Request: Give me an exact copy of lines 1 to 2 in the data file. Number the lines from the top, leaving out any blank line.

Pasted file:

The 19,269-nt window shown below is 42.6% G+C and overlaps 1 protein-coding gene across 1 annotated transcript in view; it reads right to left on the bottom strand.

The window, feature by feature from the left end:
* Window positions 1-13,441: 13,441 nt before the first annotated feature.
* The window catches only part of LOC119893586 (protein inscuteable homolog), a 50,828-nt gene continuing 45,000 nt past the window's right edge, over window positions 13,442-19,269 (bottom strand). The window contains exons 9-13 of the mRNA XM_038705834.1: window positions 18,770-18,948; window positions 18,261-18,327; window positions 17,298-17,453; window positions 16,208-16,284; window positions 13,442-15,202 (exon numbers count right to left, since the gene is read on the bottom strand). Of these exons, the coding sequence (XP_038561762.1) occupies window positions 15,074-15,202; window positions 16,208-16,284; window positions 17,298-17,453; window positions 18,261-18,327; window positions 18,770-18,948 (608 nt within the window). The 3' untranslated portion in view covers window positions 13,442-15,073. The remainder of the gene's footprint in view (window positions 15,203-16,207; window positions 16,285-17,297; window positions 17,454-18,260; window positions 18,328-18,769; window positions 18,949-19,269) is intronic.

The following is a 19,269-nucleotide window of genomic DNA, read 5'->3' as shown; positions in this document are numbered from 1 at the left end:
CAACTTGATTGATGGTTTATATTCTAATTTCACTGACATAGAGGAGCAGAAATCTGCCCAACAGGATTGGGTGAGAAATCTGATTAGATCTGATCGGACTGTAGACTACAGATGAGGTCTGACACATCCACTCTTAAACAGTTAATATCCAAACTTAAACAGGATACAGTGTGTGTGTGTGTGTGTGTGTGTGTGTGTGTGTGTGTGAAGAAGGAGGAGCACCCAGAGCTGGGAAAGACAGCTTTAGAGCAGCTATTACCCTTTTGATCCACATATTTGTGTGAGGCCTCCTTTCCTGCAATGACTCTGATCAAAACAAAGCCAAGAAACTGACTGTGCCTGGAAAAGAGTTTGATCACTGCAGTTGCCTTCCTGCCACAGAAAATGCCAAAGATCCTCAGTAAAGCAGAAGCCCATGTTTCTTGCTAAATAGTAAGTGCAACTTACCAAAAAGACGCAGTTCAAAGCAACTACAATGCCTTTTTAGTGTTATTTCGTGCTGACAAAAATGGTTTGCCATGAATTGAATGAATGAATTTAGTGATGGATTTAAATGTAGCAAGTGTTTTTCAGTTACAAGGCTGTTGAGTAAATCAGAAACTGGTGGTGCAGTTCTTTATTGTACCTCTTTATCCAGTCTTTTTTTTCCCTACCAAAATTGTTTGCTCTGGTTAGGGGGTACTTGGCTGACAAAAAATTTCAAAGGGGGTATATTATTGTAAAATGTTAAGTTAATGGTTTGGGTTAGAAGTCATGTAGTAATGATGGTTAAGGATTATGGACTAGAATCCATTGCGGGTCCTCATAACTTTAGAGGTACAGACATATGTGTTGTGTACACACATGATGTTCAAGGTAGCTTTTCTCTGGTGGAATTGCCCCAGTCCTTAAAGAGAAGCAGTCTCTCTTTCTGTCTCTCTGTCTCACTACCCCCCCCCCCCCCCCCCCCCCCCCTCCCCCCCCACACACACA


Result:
The 19,269-nt window shown below is 42.6% G+C and overlaps 1 protein-coding gene across 1 annotated transcript in view; it reads right to left on the bottom strand.

The window, feature by feature from the left end: